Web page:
#168: Salt and Fire

The fullest week yet. My brother Charlie landed Tuesday night and Wednesday we checked out the Shanghai Book Fair, saw Junot Diaz speak in a packed lecture room at the Shanghai Library. Thursday we took the bullet train to Zhenjiang to meet Dad who was in the area for work, then drove to Yangzhou.

Yangzhou is a former port city. It still is, I guess, but its heyday was centuries ago, during the Tang dynasty, when the sea had not yet receded from the coast and places like Shanghai were still underwater. Yangzhou sits on a manmade canal (运河, yùn hé, “transport-river”) that runs all the way from Beijing. Its position along the canal made Yangzhou one of the most important trading ports in the world. Fortunes were made, especially from salt. The salt trade directly and indirectly drew merchants, laborers, artists, scholars. I don’t know how much of this is accurate; I gleaned what I could from our guide who explained everything in Chinese. (She would later say that she learned English years ago but “gave most of it back to the teacher.”)

We leave our hotel at nine every morning, get shuttled to museums and meals. We visit two salt barons’ garden estates during a thunderstorm. My favorite of the two has numerous species of bamboo, imported stone, smart architectural details and beams of “ten-thousand-year” cypress. “I’ve told you about my plan right?” Charlie says in the car. He wants to build his own Chinese garden one day. “Except not as big as those. Only half or a quarter the size. It’ll be Cheng Garden.” A pause. “Is there already a Cheng Garden?” None of us know.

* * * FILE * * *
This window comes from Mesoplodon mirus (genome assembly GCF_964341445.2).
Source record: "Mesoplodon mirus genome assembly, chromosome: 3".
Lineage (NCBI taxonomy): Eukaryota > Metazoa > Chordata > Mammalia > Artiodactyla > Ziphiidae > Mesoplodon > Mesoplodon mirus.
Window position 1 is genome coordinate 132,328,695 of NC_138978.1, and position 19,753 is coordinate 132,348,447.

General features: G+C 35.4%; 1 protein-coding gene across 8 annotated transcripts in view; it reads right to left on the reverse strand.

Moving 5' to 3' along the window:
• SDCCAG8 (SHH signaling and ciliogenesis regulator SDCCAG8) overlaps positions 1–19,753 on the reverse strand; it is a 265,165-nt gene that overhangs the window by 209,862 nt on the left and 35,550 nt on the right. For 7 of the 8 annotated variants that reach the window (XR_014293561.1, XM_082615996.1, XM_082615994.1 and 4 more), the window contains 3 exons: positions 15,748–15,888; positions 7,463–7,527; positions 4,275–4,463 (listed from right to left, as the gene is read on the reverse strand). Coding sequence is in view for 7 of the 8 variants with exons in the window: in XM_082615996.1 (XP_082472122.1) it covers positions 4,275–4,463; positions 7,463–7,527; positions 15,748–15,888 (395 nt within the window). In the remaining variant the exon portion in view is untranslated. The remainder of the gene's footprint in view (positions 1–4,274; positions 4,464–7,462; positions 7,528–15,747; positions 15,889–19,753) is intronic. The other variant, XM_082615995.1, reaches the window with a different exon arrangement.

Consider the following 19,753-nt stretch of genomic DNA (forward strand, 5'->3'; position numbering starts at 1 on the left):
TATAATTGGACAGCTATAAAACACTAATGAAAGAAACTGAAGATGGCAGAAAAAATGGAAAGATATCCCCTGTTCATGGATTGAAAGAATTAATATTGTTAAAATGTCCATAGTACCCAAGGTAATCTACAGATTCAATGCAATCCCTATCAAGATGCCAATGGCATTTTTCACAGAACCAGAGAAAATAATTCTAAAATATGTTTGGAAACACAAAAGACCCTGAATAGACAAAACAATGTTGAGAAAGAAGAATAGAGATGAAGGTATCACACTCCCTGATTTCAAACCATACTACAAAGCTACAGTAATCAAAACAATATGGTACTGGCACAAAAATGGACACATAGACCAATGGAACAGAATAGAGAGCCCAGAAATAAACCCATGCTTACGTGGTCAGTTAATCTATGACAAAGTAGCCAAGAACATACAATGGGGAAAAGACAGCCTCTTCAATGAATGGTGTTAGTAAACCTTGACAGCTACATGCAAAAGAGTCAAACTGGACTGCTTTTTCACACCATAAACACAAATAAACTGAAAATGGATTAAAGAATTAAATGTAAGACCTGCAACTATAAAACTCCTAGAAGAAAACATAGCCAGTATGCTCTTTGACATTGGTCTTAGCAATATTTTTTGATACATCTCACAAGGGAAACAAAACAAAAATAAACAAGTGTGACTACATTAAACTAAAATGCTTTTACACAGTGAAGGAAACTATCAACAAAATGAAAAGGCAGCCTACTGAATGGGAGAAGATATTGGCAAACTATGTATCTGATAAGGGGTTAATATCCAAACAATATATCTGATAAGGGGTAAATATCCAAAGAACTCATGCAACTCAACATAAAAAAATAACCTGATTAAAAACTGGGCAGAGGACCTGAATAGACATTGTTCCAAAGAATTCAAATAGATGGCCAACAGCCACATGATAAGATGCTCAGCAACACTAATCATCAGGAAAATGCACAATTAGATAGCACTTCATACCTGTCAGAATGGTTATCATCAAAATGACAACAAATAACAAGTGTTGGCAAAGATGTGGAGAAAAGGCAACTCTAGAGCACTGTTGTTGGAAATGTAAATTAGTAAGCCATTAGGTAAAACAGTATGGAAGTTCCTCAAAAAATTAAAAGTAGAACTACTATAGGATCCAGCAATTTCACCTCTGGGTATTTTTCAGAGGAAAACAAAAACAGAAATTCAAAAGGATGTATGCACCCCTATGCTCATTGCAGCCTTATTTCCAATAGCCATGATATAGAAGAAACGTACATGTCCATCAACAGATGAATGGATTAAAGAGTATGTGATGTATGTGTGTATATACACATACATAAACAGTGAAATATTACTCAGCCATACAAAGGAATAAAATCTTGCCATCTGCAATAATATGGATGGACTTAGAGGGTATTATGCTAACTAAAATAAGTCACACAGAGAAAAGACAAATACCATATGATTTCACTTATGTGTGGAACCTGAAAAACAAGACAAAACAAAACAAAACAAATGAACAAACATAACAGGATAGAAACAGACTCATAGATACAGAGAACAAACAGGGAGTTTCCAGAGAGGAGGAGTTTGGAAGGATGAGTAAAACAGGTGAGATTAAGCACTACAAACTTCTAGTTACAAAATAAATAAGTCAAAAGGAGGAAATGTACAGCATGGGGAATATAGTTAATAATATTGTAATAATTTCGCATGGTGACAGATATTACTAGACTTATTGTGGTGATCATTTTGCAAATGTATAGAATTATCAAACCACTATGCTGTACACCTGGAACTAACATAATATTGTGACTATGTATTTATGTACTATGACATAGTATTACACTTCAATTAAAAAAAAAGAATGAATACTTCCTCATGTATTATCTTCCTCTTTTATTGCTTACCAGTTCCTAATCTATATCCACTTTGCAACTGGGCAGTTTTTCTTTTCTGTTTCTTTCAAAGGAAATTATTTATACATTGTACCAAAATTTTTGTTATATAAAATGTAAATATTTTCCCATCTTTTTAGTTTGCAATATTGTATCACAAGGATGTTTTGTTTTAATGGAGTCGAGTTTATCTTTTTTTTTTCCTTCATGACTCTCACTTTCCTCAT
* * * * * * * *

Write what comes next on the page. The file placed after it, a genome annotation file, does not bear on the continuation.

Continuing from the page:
I’m exhausted, and only partly from the heat and humidity. I feel myself still fighting for it, fighting for control, for the stability of a routine. I get in ten minutes of morning meditation instead of my usual twenty. I’m perpetually late at meeting everyone in the hotel lobby. I need that vacation from my vacation.

But travel is meant to be a shake-up, a period of tumult and relative chaos. Lightning strikes and a fire rages through the woods, makes way for new growth. It’s a fire phase, and in brief flashes I am able to recognize it as such. I’m able to remember that it’s fine, everything’s fine. Really. I am ultimately OK.

Back in Shanghai now. But time to get going again. Charlie’s waking up and we’re heading into the city for the rest of the day. And tomorrow morning, I leave for Japan.